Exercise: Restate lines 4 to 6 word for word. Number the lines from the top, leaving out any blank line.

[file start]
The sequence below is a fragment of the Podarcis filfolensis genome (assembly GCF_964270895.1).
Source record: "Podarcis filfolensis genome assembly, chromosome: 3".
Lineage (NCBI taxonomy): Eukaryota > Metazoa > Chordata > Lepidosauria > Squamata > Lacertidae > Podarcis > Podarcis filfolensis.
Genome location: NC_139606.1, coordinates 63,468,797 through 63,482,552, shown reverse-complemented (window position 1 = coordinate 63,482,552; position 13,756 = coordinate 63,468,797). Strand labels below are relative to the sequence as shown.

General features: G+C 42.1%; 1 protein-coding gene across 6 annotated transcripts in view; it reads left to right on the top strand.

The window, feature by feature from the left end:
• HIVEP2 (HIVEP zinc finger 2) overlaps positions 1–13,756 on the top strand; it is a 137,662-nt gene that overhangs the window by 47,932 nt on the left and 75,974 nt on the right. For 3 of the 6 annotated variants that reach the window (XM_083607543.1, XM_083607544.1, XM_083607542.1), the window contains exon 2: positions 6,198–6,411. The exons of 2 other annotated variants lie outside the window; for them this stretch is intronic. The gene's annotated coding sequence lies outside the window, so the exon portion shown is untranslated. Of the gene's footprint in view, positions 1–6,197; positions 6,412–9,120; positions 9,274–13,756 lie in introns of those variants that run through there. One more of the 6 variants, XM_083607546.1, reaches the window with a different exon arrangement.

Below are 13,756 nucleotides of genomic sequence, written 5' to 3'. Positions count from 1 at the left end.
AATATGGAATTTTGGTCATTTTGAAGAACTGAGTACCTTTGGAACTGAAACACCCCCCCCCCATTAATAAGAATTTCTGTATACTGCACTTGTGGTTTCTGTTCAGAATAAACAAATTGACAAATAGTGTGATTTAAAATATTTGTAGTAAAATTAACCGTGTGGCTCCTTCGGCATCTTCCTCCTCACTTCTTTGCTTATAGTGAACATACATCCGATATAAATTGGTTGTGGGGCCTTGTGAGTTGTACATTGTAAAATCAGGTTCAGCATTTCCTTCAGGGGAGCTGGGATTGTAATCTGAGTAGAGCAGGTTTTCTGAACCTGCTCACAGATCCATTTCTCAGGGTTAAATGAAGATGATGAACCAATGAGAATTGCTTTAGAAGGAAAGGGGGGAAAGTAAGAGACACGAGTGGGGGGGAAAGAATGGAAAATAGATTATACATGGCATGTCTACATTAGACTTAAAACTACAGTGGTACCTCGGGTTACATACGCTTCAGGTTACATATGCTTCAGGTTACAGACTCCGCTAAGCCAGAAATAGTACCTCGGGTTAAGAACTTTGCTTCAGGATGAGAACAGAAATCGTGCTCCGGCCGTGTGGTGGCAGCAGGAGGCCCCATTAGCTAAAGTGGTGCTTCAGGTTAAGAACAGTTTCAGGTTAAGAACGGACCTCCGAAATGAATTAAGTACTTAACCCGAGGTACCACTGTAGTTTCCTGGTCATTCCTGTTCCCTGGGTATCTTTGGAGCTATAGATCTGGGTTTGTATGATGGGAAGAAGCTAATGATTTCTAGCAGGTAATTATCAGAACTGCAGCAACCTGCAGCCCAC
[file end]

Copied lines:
Genome location: NC_139606.1, coordinates 63,468,797 through 63,482,552, shown reverse-complemented (window position 1 = coordinate 63,482,552; position 13,756 = coordinate 63,468,797). Strand labels below are relative to the sequence as shown.

General features: G+C 42.1%; 1 protein-coding gene across 6 annotated transcripts in view; it reads left to right on the top strand.

The window, feature by feature from the left end: